Why do I feel so guilty about nostalgically wanting a bigger Japanese house built in the 70s? As if to receive guests from abroad, or not wanting to be boxed into a tiny room is a crime. It comes from the real estate agents’ comments, but also, a New Yorker’s first comments on seeing the photos (well, photos can be deceiving): “wow, it’s so big!”. We all expect Japanese houses to be small, smaller than NYC apartments. I have also been hesitating because it is not close to where the artists live, and it is not optimal for a wet lab.
I recruited one of the few people I know from around here, and walked over there after dark. The road close by was wide and well-traveled, with streams of people leaving a nearby large building.
We walked around the neighborhood, and enjoyed the small streets, kids playing in the alleys who said hello to us, even if my friend was not Japanese. There was a lot of nostalgia for sure, for the old house was built around the years I was born. Beautiful. Japanese. Balcony, inner mini-yard, and luminous bathroom with windows that open. Now I felt safe walking home in the evening there. The local bar we stopped by afterwards, the regulars were merry (a fish market worker, a regional queen of karaoke), the food good, and they talked with you!
So it was a disappointment when the head of HR informed me that my agent was being aggressive (which I did feel), and was pushing to make a deal on a living situation that was probably not able to withstand an earthquake. He suspected that there was a somewhat non-positive reason the price went down over the weekend, and the house now advertised all over the web.
This made my heart bubble over, and hopes burst.
I am already tired from commuting 3-4 hours a day. The house is perfectly situated for the 3 locations I have to reach for work, 2 of which I could commute by bicycle.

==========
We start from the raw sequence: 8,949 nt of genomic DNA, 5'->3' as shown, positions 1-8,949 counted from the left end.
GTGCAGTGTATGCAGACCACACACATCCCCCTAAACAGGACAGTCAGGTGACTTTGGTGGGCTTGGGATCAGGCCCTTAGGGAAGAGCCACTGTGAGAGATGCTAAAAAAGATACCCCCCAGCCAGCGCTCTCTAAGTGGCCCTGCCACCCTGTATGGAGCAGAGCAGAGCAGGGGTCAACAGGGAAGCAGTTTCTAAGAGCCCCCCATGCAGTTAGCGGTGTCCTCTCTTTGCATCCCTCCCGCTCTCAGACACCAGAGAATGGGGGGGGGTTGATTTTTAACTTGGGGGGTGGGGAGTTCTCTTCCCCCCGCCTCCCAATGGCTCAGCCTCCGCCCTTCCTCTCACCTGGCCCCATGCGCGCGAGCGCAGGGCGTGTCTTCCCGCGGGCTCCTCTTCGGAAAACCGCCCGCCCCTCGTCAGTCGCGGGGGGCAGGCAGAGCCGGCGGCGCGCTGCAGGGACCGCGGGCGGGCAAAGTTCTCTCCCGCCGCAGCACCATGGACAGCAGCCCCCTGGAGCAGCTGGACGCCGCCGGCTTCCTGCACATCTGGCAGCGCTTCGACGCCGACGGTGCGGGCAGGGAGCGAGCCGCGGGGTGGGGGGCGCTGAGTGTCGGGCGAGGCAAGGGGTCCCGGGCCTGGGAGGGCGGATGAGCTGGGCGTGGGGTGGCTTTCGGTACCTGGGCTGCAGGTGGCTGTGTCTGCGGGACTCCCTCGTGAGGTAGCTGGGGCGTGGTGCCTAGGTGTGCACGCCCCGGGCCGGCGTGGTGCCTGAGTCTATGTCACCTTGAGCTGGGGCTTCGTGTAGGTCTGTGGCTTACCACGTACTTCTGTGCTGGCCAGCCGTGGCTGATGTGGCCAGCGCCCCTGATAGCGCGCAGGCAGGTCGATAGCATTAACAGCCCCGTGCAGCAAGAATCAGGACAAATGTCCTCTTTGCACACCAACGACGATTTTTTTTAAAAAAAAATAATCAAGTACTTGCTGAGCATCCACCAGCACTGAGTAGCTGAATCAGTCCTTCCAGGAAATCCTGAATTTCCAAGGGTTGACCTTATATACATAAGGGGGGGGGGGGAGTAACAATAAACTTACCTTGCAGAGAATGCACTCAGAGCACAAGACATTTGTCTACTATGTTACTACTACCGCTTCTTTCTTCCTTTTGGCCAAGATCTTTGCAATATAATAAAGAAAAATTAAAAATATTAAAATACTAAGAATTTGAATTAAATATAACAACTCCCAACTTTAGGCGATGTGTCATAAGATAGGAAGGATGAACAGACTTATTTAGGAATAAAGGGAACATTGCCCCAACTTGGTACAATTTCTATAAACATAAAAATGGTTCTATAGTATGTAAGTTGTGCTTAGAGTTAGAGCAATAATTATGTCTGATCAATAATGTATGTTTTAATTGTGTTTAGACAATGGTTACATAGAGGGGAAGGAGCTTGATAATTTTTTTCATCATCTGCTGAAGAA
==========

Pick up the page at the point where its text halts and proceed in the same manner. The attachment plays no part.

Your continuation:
It was a semi-relief when I went to my appointment on Saturday, and the young agent was sitting with another woman, a young, well-groomed woman, who looked a bit embarrassed and taken aback that someone else showed up at the same time for her appointment. There was a misunderstanding. I had not sent in anything, as I’d thought I would see the agent in person on Saturday afternoon. The agent from his side was waiting for me to send my application by email.
But no, I’ve lived in America. I’m not going to sign some random piece of paper without some explanation as to what will happen and how, and the chance to ask some questions. Neither was I just applying for one place – I’m used to applying to a bunch of places, and being rejected on most. I am not used to applying one by one and paying a reservation fee for each place.
Evidently, we didn’t understand each other. On the other hand, this meant that I did not have to make an immediate decision. I left the agent with the new client, and enjoyed the beautifully sunny Saturday afternoon.
I love the house, even though I am feeling pushed. I sent the unsigned but filled in document, with my father as a guarantor. How old do I have to be, and how much do I have to earn to not need my father? I cannot imagine if one did not have anyone to fulfillthis role at the time of the application. What if one is not from here, or no family members are available?
The freight ship arrives with my possessions at the port next week. The reality is, that I still have not completed the application for a place to live. Do I want to live here, or am I just tired?